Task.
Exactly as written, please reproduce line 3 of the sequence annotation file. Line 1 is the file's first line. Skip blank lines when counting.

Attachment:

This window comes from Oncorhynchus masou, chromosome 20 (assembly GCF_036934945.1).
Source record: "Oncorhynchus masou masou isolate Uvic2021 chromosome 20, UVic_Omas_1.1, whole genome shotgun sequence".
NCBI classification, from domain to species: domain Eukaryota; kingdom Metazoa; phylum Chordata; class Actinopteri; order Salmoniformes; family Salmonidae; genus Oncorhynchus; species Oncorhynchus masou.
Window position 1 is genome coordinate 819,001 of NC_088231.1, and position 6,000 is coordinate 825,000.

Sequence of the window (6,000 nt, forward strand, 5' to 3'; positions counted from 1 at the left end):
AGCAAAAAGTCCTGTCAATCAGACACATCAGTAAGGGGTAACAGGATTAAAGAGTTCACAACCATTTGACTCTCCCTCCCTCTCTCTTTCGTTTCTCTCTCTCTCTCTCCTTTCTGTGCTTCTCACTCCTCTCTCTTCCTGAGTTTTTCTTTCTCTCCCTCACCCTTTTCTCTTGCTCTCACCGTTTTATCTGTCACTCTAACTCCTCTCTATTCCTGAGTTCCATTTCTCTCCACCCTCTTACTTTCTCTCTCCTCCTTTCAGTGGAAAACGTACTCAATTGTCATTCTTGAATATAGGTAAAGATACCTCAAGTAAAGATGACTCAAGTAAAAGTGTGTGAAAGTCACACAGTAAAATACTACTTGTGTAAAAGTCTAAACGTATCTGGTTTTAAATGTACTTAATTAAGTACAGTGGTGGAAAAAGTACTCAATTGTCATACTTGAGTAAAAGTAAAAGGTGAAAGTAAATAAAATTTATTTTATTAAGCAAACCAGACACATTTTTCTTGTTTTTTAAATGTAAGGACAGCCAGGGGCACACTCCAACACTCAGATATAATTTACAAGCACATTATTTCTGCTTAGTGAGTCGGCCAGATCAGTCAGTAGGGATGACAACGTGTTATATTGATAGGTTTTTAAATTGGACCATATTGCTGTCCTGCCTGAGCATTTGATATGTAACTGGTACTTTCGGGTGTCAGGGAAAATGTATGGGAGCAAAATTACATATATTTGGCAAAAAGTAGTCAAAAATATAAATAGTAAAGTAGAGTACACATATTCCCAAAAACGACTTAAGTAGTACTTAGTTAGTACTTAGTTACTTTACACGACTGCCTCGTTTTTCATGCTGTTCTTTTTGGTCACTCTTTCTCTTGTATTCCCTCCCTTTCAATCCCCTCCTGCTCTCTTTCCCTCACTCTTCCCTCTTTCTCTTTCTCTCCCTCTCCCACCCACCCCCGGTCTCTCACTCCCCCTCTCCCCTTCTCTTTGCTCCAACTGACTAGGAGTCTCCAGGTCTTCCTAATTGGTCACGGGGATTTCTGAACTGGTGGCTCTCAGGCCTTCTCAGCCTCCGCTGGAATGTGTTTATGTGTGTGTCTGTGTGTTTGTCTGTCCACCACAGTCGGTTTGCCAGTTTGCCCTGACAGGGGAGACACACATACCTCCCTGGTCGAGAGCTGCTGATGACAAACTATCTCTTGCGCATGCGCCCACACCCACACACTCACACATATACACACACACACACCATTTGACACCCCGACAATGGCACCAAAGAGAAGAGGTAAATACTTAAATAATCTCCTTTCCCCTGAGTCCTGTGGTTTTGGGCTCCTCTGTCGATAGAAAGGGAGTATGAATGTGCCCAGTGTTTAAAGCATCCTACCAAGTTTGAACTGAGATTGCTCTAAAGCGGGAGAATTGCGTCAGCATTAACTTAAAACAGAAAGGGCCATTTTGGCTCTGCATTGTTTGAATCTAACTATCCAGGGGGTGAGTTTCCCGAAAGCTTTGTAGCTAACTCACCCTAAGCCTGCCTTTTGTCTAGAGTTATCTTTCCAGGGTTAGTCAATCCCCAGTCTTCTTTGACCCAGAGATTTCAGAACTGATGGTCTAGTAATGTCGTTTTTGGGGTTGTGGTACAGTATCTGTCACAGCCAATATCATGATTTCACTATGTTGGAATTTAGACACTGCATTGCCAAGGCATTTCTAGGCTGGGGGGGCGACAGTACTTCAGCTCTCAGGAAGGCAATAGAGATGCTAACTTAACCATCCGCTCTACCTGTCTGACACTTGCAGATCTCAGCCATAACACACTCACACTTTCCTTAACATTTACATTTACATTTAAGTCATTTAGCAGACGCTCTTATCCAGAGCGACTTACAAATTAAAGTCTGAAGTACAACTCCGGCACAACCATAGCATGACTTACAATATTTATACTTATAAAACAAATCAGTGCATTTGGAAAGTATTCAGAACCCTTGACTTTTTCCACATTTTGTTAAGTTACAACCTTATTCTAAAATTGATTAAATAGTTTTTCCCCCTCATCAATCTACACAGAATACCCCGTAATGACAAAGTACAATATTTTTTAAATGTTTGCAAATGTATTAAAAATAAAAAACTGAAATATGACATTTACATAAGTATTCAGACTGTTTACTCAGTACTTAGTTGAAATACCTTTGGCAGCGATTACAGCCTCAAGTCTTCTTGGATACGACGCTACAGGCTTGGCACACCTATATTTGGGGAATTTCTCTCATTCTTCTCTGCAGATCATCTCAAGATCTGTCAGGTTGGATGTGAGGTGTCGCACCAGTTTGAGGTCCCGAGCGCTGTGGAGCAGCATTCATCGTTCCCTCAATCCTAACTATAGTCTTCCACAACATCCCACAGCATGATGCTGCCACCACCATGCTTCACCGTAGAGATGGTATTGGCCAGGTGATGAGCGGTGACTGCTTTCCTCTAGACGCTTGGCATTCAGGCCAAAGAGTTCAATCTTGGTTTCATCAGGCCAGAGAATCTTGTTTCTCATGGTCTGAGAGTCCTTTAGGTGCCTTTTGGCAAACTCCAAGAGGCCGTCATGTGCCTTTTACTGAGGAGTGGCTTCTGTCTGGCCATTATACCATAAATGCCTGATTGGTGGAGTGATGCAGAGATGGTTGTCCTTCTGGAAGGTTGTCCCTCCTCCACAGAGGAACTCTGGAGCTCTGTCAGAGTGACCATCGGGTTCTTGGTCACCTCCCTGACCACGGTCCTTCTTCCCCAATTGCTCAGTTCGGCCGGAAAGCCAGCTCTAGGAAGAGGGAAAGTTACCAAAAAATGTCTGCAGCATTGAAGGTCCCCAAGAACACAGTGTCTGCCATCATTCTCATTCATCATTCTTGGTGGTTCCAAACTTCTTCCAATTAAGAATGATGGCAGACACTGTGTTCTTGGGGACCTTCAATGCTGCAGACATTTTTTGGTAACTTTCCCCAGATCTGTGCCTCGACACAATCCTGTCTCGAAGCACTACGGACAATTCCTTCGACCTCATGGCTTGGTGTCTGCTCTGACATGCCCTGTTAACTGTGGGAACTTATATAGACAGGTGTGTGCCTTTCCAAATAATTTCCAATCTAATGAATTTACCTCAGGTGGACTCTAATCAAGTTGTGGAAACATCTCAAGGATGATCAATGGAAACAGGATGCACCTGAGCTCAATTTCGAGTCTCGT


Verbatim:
NCBI classification, from domain to species: domain Eukaryota; kingdom Metazoa; phylum Chordata; class Actinopteri; order Salmoniformes; family Salmonidae; genus Oncorhynchus; species Oncorhynchus masou.